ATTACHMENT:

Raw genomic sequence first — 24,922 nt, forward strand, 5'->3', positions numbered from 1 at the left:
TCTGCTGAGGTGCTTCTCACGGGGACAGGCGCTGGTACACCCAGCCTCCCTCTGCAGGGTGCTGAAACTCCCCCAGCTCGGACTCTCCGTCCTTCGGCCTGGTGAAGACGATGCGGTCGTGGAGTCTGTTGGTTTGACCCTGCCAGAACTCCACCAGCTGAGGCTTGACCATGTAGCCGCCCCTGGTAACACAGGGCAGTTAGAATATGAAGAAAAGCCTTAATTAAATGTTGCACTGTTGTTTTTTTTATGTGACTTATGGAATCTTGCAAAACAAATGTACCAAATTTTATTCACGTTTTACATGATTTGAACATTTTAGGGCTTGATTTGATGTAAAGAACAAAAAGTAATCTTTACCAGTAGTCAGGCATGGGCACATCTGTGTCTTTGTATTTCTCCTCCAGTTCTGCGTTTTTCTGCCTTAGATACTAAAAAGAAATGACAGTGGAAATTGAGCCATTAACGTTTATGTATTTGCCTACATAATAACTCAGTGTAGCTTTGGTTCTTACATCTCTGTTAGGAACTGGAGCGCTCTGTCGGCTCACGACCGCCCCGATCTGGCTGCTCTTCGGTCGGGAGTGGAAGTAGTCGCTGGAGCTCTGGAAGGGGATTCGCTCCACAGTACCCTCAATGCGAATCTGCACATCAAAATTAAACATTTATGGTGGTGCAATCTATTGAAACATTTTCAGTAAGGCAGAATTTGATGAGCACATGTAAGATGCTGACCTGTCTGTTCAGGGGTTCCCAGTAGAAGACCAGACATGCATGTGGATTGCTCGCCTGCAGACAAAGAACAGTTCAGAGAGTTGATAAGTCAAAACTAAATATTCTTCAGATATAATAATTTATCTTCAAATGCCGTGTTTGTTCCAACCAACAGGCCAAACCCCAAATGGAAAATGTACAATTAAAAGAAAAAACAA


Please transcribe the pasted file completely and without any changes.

Raw genomic sequence first — 24,922 nt, forward strand, 5'->3', positions numbered from 1 at the left:
TCTGCTGAGGTGCTTCTCACGGGGACAGGCGCTGGTACACCCAGCCTCCCTCTGCAGGGTGCTGAAACTCCCCCAGCTCGGACTCTCCGTCCTTCGGCCTGGTGAAGACGATGCGGTCGTGGAGTCTGTTGGTTTGACCCTGCCAGAACTCCACCAGCTGAGGCTTGACCATGTAGCCGCCCCTGGTAACACAGGGCAGTTAGAATATGAAGAAAAGCCTTAATTAAATGTTGCACTGTTGTTTTTTTTATGTGACTTATGGAATCTTGCAAAACAAATGTACCAAATTTTATTCACGTTTTACATGATTTGAACATTTTAGGGCTTGATTTGATGTAAAGAACAAAAAGTAATCTTTACCAGTAGTCAGGCATGGGCACATCTGTGTCTTTGTATTTCTCCTCCAGTTCTGCGTTTTTCTGCCTTAGATACTAAAAAGAAATGACAGTGGAAATTGAGCCATTAACGTTTATGTATTTGCCTACATAATAACTCAGTGTAGCTTTGGTTCTTACATCTCTGTTAGGAACTGGAGCGCTCTGTCGGCTCACGACCGCCCCGATCTGGCTGCTCTTCGGTCGGGAGTGGAAGTAGTCGCTGGAGCTCTGGAAGGGGATTCGCTCCACAGTACCCTCAATGCGAATCTGCACATCAAAATTAAACATTTATGGTGGTGCAATCTATTGAAACATTTTCAGTAAGGCAGAATTTGATGAGCACATGTAAGATGCTGACCTGTCTGTTCAGGGGTTCCCAGTAGAAGACCAGACATGCATGTGGATTGCTCGCCTGCAGACAAAGAACAGTTCAGAGAGTTGATAAGTCAAAACTAAATATTCTTCAGATATAATAATTTATCTTCAAATGCCGTGTTTGTTCCAACCAACAGGCCAAACCCCAAATGGAAAATGTACAATTAAAAGAAAAAACAA